A 45-year-old will not likely subscribe to a streaming service to watch “Cloudy With a Chance of Meatballs.” However, such kid-friendly programming could keep them from canceling their subscription as the streaming wars intensify. At least that’s the bet that ViacomCBS is making.
Since its October 2014 launch, CBS All Access has attracted millions of subscribers through adult-oriented fare, such as CBS’s linear shows and original programs like “The Good Fight.” On average, those subscribers are 45 years old, and a healthy share likely have kids, according to Jeff Grossman, evp of content strategy and operations for CBS All Access and CBS Entertainment Digital. Given that, in November 2019 CBS All Access began to add kids and family programming “with the specific intent of it being a retention tool for us,” says Grossman.
As competition mounts for streaming audiences’ attention and budgets, ViacomCBS has recognized that it must appeal to all members of a household, not only the ones with bank accounts. And the media conglomerate is not the only entrant in the streaming wars to identify kids and family programming as an especially valuable asset in their arsenals.
WarnerMedia could have contented itself to fill HBO Max with the company’s own catalog that ranges from “Looney Toons” and Hanna-Barbera shows to modern fare like Cartoon Network’s “Adventure Time.” Nonetheless, signaling the importance of a robust kids and family library in today’s streaming market, the company signed a deal to make HBO Max the exclusive streaming home for “Sesame Street.” Securing the iconic children’s series was “one of the first things on my to-do list,” says HBO Max chief content officer Kevin Reilly.
Similarly to WarnerMedia and ViacomCBS, NBCUniversal’s Peacock will feature programming from the company’s animation studio DreamWorks Animation. Meanwhile, Netflix is upping its slate of animated movies in an apparent effort to offset the loss of programming from The Walt Disney Company, which has used its catalog of family-friendly movies and TV shows to accrue more than 28 million subscribers for Disney+.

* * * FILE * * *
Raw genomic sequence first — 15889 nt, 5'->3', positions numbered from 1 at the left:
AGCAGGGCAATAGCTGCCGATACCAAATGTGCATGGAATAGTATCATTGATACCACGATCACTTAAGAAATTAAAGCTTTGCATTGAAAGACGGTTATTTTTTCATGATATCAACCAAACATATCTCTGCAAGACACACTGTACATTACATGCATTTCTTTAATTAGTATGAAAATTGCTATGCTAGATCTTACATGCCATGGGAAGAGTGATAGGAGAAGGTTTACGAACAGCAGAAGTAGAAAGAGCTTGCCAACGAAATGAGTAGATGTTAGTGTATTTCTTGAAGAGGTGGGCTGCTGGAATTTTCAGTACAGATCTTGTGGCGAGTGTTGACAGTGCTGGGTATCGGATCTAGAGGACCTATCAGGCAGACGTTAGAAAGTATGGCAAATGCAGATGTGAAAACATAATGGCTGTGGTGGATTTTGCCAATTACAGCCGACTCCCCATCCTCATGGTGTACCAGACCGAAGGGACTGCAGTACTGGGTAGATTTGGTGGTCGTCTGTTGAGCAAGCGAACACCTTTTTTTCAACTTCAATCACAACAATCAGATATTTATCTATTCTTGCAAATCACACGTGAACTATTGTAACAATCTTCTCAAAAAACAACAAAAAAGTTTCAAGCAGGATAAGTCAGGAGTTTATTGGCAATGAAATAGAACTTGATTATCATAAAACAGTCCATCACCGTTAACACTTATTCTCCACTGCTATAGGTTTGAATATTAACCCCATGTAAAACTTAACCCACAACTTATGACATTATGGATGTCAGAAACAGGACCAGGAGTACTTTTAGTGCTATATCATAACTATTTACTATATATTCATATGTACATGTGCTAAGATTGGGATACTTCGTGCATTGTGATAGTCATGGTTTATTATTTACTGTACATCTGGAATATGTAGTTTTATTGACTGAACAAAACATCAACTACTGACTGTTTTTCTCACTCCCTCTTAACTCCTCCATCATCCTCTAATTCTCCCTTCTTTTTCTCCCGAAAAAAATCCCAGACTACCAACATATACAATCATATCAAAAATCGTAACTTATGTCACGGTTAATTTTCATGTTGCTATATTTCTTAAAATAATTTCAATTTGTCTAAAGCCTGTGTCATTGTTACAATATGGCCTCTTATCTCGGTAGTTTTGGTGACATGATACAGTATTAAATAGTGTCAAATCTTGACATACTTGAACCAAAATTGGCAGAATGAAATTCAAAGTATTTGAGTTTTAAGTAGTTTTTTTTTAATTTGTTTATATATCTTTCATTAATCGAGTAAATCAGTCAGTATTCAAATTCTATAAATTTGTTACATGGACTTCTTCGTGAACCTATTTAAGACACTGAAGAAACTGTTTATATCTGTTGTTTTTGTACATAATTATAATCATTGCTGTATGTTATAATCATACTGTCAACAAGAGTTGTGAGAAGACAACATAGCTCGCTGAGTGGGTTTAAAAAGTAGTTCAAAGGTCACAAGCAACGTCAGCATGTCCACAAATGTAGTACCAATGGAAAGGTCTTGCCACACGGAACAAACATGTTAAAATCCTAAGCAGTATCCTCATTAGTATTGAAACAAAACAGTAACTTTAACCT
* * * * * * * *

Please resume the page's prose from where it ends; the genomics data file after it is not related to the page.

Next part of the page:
“Nobody can come close to beating Disney because they have the most family-friendly crown jewels of content in the world,” says Peter Csathy, founder of media advisory firm Creatv Media.
However, streaming rivals do not need to beat Disney’s library, nor are they necessarily trying to do so. Instead their aim is to offer enough kids and family programming to supplement all the other shows and movies on their services and satisfy as many members of a family as possible to keep a subscription account active month after month.
“Retention is going to be the No. 1 challenge for a lot of these services, so [kids and family programming] is a great way to anchor a service,” says Eunice Shin, a partner at consulting firm Prophet.
Not only do kids have a reputation for regularly rewatching their favorite shows and movies and tuning into every offshoot, but they also hold sway. “The person paying the bill may be a tougher customer for their own service, but they’re going to really, really think twice about canceling a service that has things their kids want,” Reilly says.